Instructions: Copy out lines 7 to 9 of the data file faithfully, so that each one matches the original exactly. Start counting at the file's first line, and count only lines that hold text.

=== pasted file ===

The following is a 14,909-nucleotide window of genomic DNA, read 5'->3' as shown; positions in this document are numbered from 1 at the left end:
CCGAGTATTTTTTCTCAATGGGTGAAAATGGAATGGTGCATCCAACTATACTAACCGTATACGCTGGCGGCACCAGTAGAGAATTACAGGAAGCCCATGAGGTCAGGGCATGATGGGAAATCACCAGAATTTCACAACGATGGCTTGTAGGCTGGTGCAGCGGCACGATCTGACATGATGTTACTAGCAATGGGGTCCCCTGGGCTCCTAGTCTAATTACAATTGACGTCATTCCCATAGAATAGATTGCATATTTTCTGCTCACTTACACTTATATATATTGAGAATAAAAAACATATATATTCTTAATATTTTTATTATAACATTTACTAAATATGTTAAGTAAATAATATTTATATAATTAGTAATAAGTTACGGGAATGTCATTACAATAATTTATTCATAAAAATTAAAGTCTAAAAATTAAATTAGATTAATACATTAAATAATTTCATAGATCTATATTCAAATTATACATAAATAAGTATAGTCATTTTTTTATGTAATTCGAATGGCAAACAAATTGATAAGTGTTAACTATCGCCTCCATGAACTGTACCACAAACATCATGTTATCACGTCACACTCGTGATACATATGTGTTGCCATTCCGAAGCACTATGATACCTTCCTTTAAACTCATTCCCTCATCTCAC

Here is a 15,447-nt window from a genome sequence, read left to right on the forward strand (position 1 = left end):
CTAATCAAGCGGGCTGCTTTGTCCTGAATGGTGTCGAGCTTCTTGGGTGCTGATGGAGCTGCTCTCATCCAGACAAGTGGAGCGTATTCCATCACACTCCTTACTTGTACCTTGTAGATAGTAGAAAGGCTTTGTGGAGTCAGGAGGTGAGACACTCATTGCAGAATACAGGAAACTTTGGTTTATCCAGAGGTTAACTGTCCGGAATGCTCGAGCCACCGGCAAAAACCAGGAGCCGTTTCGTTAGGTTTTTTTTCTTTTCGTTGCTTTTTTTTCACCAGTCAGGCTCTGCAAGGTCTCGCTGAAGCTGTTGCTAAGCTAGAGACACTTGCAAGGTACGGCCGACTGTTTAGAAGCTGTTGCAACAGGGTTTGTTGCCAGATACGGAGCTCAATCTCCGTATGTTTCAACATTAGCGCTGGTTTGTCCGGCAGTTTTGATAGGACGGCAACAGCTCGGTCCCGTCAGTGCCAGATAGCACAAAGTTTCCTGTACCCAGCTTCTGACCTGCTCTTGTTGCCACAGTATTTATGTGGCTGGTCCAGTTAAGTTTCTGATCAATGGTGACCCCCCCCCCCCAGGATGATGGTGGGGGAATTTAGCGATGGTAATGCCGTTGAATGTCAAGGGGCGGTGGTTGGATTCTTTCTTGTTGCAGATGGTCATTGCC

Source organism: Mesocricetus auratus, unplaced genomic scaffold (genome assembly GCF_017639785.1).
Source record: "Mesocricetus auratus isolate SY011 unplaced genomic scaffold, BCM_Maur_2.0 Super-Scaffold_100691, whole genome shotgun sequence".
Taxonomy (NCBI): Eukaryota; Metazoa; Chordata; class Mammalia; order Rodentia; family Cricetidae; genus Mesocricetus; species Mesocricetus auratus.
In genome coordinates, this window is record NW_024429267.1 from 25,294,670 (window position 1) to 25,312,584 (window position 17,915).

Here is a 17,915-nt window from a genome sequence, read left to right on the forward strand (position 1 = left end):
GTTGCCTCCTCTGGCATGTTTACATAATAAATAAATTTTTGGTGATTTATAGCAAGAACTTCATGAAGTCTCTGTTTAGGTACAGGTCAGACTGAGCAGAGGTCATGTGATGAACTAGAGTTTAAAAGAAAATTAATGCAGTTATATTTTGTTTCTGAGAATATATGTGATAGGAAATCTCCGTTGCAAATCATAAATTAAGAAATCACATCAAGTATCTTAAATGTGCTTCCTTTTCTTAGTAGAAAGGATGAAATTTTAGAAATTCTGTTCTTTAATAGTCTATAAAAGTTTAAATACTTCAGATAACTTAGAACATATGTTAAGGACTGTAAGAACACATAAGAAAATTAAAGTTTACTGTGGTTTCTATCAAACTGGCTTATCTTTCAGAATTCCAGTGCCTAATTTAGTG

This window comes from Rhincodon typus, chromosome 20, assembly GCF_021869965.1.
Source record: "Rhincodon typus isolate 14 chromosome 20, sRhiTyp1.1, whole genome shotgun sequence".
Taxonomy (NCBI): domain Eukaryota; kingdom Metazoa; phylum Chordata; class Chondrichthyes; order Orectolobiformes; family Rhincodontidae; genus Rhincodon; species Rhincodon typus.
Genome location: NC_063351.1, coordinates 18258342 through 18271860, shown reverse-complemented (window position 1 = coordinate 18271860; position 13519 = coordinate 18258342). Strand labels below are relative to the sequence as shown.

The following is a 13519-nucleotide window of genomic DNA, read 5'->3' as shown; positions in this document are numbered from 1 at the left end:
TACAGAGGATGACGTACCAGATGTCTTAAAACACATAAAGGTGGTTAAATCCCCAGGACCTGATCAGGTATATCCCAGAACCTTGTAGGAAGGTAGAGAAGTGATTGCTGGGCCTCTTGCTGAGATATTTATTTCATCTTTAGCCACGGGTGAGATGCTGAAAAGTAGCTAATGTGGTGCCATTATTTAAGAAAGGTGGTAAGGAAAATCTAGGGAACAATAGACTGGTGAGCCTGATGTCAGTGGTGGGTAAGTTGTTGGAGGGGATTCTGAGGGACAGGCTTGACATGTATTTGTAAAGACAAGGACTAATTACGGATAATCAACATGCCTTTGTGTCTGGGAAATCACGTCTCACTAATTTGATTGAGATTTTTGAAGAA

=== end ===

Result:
Taxonomy (NCBI): Eukaryota; Metazoa; Chordata; class Mammalia; order Rodentia; family Cricetidae; genus Mesocricetus; species Mesocricetus auratus.
In genome coordinates, this window is record NW_024429267.1 from 25,294,670 (window position 1) to 25,312,584 (window position 17,915).

Here is a 17,915-nt window from a genome sequence, read left to right on the forward strand (position 1 = left end):